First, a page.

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Nelson Peltz has launched a second proxy battle at Walt Disney after the entertainment group rejected his push to join the board, setting off another bitter fight between the activist investor and chief executive Bob Iger.
Peltz’s Trian Partners fund, which controls a roughly $3bn stake in Disney, said in a statement on Thursday that it intended to take its “case for change directly to shareholders”, after Iger again turned down Trian’s request for board representation.
“Since we gave Disney the opportunity to prove it could ‘right the ship’ last February, up to our re-engagement weeks ago, shareholders lost [about] $70bn of value,” Trian wrote.
Peltz’s firm called off an earlier proxy fight with Disney in February after Iger unveiled a plan to revive the company by cutting costs and taking other measures to make its streaming business profitable.
However, people familiar with Peltz’s thinking said his main issues were with Disney’s share price and its margins as well as the board’s decision in July to extend Iger tenure’s as chief by two years to the end of 2026.
Disney shares are up about 4 per cent this year, underperforming the near 19 per cent rally in the broader stock market.
“Investor confidence is low, key strategic questions loom, and even Disney’s CEO is acknowledging that the company’s challenges are greater than previously believed,” Trian wrote in its statement.
In response, Disney said on Thursday it “has a proven track record of delivering long-term value to our shareholders and is in the midst of a significant transformation”.
The company added that Peltz was working in partnership with Isaac Perlmutter, a former Disney executive who owns 78 per cent of the shares that Trian “claims to have beneficial ownership of”. According to Disney, Perlmutter, who was fired earlier this year, “has voiced his longstanding personal agenda against Disney’s CEO”.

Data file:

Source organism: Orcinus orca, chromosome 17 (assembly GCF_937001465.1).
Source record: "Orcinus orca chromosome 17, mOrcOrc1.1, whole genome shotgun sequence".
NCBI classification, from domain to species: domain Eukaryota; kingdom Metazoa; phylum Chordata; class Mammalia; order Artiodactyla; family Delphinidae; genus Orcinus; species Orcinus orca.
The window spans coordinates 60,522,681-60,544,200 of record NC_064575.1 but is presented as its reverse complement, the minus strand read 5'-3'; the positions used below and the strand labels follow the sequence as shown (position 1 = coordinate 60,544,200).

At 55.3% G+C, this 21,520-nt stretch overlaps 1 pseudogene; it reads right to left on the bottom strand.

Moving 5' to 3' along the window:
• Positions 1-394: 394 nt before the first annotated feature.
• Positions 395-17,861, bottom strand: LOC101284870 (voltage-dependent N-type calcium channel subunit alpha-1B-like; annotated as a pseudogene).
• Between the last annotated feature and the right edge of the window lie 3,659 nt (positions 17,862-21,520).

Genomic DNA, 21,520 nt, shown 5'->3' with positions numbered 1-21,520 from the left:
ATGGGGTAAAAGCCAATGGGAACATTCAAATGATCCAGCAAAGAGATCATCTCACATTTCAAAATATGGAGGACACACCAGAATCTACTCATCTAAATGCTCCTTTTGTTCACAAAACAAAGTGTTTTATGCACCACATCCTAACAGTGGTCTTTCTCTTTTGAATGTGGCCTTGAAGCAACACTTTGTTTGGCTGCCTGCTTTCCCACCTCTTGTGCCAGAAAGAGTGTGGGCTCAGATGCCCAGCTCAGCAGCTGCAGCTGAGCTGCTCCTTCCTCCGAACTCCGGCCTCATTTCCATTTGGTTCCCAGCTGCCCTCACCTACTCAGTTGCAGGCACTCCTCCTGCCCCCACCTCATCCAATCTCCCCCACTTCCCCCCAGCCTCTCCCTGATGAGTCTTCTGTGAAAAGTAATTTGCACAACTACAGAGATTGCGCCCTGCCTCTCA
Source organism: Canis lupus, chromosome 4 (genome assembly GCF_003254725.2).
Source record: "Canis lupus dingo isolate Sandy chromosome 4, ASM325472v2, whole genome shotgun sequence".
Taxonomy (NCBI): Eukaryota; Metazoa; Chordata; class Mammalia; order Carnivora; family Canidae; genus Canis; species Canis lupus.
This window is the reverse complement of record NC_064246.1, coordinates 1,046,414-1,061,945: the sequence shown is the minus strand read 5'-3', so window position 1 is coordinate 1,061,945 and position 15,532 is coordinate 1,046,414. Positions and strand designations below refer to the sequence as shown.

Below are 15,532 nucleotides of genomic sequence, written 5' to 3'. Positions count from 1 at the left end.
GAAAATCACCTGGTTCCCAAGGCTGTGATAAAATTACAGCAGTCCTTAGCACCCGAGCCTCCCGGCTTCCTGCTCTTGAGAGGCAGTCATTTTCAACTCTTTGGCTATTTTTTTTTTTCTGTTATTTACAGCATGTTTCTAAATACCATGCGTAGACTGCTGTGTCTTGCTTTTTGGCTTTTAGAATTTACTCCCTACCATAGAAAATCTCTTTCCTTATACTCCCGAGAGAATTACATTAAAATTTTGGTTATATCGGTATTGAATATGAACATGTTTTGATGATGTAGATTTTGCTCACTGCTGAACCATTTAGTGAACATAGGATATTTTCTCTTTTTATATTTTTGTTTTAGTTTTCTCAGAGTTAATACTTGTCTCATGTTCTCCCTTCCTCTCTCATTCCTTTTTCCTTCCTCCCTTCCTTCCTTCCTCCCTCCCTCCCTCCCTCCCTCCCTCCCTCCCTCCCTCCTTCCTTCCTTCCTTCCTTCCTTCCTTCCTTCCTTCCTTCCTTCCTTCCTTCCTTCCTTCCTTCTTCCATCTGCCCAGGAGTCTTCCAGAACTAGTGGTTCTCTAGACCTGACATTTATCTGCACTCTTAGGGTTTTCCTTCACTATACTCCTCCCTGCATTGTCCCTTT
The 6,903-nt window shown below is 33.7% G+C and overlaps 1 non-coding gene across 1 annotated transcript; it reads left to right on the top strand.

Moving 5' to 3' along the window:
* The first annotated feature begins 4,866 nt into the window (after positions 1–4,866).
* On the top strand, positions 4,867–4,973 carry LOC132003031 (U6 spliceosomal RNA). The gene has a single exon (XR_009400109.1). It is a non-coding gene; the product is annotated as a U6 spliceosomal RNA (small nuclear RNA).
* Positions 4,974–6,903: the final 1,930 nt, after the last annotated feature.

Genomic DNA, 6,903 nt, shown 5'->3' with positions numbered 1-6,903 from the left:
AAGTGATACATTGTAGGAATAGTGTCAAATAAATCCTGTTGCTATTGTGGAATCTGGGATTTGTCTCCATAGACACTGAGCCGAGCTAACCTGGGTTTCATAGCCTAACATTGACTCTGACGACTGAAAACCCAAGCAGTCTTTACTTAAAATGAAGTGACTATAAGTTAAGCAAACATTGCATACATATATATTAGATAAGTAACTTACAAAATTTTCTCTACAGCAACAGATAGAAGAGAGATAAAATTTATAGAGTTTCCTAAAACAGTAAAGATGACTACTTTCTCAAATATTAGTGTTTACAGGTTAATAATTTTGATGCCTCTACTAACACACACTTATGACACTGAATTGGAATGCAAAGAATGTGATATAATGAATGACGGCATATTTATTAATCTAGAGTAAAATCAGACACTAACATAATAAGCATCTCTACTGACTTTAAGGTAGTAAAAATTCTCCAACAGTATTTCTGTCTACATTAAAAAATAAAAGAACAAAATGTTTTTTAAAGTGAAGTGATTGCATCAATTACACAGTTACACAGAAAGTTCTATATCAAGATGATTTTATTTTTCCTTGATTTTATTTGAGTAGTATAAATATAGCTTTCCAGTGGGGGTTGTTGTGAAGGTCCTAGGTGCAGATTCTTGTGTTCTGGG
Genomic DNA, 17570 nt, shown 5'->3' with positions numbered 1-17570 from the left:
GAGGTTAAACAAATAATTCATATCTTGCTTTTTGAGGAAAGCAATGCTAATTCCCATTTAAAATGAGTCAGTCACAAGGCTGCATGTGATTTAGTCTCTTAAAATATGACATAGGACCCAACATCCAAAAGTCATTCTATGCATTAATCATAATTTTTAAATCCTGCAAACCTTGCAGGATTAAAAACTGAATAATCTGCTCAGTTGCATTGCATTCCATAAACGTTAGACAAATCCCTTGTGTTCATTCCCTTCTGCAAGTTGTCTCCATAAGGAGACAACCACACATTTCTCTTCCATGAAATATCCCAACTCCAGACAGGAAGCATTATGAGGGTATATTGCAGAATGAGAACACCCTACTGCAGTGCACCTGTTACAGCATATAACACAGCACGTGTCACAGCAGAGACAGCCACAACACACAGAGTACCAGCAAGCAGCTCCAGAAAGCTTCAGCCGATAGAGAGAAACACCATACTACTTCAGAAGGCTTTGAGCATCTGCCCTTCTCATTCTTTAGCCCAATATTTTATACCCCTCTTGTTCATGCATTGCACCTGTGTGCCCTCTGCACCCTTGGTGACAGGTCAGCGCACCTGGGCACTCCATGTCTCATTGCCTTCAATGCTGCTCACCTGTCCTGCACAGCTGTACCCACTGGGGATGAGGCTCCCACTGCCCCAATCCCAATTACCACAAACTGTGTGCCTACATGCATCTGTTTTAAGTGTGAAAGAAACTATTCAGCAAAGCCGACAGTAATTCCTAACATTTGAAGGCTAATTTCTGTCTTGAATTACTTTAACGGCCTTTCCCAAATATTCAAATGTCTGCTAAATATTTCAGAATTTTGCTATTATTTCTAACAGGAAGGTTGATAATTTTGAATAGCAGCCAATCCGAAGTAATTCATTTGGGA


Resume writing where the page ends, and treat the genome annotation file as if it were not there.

Disney on Wednesday sought to get ahead of a Peltz incursion by nominating two new directors to its board: outgoing Morgan Stanley chief executive James Gorman and former Sky boss Jeremy Darroch. People close to Trian have in the past argued that the board needed to be “more focused, aligned and accountable”.
Trian said the addition of Gorman and Darroch to the board was “an improvement from the status quo” but it would not “restore investor confidence or address the root cause behind the significant value destruction and mis-steps that this board has overseen”.
The battle comes as Disney faces scrutiny from investors and corporate governance experts over its succession planning. Gorman was set to join a “succession planning committee” on the board, Disney said on Wednesday.
Iger — who last year returned to Disney after the ousting of his handpicked successor, Bob Chapek — this week told a conference that the process to find his replacement was “robust right now”. The 72-year-old said he would “definitely” step down at the end of his contract in 2026.
Last year Iger announced plans to slash $5.5bn from Disney’s costs as the entertainment industry navigated a difficult transition to streaming. Iger this month said he would cut an additional $2bn.
On Thursday, Disney said it would pay a dividend of 30 cents per share payable January 10 2024, making good on a pledge Iger made earlier in the year. Kevin Lansberry, the company’s chief financial officer, recently said he expects the company to increase dividends and buy back shares in future.